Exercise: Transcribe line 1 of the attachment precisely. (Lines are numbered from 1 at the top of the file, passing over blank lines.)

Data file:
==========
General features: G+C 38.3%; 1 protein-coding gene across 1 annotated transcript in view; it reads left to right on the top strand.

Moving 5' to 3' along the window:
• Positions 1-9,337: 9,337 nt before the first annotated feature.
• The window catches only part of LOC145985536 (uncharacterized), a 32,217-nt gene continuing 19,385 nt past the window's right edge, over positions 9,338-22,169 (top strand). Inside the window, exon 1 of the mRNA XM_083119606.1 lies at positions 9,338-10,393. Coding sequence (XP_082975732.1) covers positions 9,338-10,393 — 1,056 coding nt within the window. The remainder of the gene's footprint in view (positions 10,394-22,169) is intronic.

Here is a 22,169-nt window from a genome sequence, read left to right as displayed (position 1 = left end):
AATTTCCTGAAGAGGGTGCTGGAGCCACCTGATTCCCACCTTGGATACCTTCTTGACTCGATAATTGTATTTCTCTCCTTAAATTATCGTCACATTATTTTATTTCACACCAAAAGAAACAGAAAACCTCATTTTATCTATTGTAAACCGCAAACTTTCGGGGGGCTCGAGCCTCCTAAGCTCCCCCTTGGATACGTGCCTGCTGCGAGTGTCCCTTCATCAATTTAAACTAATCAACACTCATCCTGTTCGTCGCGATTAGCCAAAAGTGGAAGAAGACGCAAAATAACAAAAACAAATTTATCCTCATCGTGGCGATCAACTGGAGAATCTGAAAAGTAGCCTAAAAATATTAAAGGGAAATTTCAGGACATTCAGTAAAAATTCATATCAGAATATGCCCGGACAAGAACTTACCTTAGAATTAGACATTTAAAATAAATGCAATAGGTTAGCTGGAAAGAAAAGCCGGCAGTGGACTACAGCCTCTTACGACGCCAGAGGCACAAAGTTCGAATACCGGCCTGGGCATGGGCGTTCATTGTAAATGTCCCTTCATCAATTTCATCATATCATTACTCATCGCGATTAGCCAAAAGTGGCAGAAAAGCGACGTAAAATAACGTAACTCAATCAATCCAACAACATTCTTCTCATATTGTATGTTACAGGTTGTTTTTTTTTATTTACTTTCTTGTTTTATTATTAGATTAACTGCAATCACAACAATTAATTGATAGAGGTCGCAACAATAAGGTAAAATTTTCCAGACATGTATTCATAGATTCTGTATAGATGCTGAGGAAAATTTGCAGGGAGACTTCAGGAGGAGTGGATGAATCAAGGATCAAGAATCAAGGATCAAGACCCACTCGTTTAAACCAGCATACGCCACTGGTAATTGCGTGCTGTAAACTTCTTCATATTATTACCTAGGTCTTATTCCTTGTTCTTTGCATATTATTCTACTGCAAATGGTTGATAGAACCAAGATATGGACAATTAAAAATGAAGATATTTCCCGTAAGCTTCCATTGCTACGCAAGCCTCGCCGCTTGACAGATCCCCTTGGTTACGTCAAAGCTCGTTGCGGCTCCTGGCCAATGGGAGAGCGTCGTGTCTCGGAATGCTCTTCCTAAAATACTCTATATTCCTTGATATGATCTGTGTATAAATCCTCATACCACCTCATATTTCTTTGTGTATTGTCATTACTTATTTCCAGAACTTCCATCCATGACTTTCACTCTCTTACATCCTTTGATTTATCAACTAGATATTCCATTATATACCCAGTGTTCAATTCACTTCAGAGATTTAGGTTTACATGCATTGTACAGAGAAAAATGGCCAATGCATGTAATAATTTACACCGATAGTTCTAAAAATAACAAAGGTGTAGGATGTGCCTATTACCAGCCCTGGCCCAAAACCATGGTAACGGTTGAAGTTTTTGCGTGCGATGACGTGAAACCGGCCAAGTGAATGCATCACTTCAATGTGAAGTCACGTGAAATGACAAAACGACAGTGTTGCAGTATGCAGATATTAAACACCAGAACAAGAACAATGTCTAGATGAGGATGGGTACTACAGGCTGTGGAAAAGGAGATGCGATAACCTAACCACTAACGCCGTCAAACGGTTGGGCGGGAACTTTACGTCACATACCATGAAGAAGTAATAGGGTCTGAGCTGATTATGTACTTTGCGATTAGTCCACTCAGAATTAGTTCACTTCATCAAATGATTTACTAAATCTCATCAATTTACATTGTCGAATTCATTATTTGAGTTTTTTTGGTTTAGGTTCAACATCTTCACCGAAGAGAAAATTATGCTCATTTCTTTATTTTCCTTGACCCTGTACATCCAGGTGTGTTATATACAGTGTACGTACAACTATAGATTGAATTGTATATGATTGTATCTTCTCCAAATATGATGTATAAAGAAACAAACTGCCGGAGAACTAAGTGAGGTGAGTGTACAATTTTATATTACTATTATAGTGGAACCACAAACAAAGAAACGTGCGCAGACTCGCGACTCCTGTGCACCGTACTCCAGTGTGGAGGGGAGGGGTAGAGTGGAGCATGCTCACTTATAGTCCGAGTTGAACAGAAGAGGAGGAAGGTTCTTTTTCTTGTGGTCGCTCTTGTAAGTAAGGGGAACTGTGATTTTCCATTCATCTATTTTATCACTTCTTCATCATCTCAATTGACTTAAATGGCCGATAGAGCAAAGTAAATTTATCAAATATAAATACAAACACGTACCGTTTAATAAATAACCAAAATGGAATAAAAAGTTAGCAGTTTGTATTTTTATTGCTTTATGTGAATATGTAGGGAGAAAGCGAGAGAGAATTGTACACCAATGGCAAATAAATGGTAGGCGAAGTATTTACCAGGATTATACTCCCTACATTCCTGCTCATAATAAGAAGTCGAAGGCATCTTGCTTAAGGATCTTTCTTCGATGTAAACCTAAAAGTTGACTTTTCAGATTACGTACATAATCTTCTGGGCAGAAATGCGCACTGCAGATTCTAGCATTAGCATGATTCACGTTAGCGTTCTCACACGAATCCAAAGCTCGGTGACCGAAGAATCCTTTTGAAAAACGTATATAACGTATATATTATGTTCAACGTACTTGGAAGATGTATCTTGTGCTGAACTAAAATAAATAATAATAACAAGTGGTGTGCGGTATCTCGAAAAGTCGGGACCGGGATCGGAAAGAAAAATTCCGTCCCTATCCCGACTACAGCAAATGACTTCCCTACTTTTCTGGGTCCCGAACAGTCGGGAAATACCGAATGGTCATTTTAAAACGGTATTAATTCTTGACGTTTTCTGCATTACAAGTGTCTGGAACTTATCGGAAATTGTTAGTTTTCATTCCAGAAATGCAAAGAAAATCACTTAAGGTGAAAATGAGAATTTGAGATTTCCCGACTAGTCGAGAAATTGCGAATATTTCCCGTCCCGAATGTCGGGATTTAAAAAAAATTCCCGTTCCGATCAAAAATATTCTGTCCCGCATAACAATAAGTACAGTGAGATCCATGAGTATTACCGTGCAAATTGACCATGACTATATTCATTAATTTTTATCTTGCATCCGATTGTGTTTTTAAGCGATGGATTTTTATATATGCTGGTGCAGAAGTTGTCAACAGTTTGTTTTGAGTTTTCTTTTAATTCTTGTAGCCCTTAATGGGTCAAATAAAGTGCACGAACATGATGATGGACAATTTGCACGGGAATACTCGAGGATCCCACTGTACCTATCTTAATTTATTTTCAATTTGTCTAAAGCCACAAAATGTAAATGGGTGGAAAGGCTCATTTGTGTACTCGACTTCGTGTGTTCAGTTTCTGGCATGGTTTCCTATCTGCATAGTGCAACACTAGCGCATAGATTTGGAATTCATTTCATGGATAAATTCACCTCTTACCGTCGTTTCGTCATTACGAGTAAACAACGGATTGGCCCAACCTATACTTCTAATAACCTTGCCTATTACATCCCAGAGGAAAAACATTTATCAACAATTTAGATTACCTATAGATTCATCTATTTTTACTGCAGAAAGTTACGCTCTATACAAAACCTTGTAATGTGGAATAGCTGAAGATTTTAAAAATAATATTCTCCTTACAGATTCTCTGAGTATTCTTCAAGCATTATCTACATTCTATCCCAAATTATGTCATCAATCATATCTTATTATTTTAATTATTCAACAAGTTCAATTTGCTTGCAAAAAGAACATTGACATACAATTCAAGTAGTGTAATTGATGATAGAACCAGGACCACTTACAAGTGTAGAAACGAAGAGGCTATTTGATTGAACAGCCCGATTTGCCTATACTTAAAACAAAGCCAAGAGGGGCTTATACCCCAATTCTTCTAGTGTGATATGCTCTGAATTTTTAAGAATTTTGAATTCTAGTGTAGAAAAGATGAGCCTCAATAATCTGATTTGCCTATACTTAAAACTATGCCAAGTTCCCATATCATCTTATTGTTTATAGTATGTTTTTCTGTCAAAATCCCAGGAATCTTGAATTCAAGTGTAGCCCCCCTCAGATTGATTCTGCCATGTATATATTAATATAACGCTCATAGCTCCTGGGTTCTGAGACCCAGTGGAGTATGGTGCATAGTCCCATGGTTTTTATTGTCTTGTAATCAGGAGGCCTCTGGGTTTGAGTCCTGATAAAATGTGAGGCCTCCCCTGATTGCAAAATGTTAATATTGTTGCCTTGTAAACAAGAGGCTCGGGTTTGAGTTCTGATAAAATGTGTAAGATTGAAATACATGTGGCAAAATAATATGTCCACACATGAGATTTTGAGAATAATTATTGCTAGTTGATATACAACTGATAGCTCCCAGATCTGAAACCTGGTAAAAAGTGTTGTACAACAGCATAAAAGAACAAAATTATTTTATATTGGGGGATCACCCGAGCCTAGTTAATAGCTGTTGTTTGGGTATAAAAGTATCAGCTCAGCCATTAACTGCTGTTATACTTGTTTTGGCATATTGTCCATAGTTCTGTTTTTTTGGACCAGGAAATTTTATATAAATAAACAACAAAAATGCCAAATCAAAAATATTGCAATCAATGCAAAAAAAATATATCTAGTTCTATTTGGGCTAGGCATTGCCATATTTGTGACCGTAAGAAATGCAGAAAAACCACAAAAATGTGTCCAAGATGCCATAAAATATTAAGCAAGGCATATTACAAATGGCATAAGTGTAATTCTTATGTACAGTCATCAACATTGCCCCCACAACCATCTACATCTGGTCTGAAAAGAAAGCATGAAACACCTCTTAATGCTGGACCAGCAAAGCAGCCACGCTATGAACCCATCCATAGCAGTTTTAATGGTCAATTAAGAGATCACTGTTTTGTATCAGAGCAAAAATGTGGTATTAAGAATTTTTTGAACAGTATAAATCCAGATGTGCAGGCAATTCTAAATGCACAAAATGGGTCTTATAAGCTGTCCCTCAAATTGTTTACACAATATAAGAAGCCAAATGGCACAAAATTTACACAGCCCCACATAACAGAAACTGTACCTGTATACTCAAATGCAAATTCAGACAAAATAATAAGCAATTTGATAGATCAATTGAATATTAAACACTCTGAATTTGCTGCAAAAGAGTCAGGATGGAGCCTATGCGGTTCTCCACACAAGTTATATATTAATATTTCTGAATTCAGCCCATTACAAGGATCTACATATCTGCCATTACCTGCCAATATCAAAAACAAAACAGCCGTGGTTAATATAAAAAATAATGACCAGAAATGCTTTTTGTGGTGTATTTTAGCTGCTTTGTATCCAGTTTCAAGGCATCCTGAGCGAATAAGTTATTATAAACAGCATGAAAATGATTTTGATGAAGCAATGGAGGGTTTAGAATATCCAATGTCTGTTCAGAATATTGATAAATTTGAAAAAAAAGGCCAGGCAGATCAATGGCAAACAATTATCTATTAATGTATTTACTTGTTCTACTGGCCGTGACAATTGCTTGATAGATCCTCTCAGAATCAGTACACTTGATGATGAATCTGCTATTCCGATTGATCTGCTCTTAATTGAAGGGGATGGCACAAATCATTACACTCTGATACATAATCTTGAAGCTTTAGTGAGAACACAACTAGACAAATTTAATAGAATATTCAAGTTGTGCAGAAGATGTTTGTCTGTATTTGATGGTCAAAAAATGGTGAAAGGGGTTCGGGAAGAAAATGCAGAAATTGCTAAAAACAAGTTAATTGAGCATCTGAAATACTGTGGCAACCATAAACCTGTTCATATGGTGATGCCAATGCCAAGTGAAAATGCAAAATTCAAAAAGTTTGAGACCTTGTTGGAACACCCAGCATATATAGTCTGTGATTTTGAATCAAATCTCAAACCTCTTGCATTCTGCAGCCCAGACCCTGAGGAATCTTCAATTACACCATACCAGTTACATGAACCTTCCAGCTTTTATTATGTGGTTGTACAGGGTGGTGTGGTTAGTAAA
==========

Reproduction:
General features: G+C 38.3%; 1 protein-coding gene across 1 annotated transcript in view; it reads left to right on the top strand.